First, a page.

Tuesday, 18 February 2020

Report calls on UK to ‘build beautiful’

Report calls on UK to ‘build beautiful’

WELL-designed, high quality homes and tree-lined streets of the kind familiar to Henley residents should be the norm and not the exception, according to the government’s secretary of state for housing.

Robert Jenrick MP was speaking at the launch last week of the Building Better, Building Beautiful Commission’s final report.

Titled “Living with Beauty”, the independent report was overseen by the philosopher Sir Roger Scruton, who died in January, and Create Streets founding director Nicholas Boys Smith.

It contains more than 130 practical recommendations to support the creation of more beautiful communities. These include:

• Planting millions of trees over the next five years, as well as opening old canals and supporting every home to have its own or access to a fruit tree.

• Speeding up the planning process for beautiful buildings through a new “fast track for beauty” rule for councils.

• Increasing democracy and involving communities in local plans and planning applications — including using digital technology like virtual reality and 3D modelling to help locals shape their own areas.

Speaking at the Garden Museum in Lambeth last Thursday (January 30), Mr Jenrick welcomed the report’s publication.

He said: “Today’s report is important for many reasons, not least because of the powerful argument it makes that a sense of place still matters — and, arguably, in our fast-paced, globalised world, matters perhaps more than ever.

“It recognises that our identities go hand in hand with the places and neighbourhoods in which we live and work.

“That’s why beautiful, high-quality homes must become the norm, not the exception.”

Mr Jenrick said there was plenty of evidence that rather than holding
house-building back “championing quality would help us go further”.

He added: “I am interested in the proposal of a ‘fast track for beauty’. Where individuals and developers have put in the time to create proposals for well-designed buildings, which use high quality materials and take account of their local setting, it can’t be right their planning applications are held up.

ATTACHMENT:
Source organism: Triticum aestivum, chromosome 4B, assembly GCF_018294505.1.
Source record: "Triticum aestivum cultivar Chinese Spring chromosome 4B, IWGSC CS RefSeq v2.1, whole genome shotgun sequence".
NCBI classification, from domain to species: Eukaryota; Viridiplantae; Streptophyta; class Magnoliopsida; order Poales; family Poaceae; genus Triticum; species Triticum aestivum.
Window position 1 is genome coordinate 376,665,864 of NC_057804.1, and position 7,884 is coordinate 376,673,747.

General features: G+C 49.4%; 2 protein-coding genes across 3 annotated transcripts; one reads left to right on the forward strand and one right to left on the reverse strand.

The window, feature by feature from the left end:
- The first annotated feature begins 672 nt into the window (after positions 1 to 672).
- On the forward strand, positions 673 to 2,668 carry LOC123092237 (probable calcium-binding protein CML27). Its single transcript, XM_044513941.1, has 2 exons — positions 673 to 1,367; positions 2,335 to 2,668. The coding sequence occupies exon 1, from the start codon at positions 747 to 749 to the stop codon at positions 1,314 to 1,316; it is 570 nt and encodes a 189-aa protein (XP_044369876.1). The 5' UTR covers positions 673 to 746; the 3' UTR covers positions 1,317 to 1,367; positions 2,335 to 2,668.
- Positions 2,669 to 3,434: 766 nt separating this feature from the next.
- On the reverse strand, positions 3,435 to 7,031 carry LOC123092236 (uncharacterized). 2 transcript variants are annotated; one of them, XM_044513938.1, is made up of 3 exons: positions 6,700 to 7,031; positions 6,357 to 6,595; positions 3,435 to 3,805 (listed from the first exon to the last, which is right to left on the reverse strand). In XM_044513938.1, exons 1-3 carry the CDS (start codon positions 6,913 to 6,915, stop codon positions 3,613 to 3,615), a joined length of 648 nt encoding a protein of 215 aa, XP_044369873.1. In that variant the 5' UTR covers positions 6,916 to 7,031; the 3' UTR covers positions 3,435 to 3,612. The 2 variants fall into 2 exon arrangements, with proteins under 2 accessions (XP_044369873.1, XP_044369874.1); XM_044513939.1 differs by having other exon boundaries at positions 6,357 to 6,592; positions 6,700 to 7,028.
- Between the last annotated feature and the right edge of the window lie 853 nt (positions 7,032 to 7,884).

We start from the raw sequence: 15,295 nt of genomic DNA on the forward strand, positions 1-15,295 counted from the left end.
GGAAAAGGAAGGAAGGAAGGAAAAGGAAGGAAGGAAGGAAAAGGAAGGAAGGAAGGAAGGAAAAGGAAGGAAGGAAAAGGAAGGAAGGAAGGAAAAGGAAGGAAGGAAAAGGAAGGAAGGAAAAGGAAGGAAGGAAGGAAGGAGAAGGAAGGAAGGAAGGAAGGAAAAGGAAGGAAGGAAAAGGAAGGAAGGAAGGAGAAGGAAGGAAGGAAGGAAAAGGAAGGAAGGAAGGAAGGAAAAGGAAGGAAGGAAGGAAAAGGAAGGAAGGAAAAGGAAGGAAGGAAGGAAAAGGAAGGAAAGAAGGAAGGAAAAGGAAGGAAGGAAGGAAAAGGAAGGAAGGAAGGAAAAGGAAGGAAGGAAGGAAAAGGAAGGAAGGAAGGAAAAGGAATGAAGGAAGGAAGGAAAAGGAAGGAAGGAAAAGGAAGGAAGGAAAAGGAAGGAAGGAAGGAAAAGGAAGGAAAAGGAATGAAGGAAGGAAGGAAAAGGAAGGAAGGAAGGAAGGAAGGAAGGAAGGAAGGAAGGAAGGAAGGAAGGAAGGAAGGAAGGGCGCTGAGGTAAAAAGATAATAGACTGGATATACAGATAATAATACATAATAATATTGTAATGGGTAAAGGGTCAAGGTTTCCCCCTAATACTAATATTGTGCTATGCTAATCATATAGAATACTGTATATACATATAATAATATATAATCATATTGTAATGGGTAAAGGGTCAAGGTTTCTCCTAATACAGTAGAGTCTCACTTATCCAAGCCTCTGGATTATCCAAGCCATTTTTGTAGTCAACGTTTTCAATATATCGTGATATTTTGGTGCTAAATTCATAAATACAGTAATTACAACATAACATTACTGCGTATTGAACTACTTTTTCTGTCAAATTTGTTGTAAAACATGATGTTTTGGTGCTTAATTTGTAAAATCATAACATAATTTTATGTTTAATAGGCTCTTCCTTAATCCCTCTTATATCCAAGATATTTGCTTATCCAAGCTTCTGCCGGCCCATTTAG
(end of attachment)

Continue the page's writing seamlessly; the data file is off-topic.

“I too want to see a return to planting more trees. We set out in our manifesto that we will expect all new streets to be lined with trees and are working to make this commitment a reality.

“I want to see zero-carbon homes being built as standard within five years as we learn again how our built and natural environments can work in harmony.

“And the report is right that local authorities will need to play a leading role in this design revolution. We will need to ensure they have the right skills and leadership to fully carry out their role as place-makers.

“I am therefore determined to do all I can to help achieve the goal set out in the report’s conclusion — that we should aspire to pass on our heritage, the best of who we are and what we have, to our successors, not depleted but enhanced.

“Today’s report is the latest step in the government’s commitment to delivering one million well-designed, quality homes by the end of this parliament.

“Some of the recommendations are already under way, with a national design guide published by the housing Sscretary last October and a new national model design code currently in production.”

The government will issue its full response to the report in due course.

Copies of the report are available to download free of charge. Visit the government’s website at www.gov.uk and search under “building better”.


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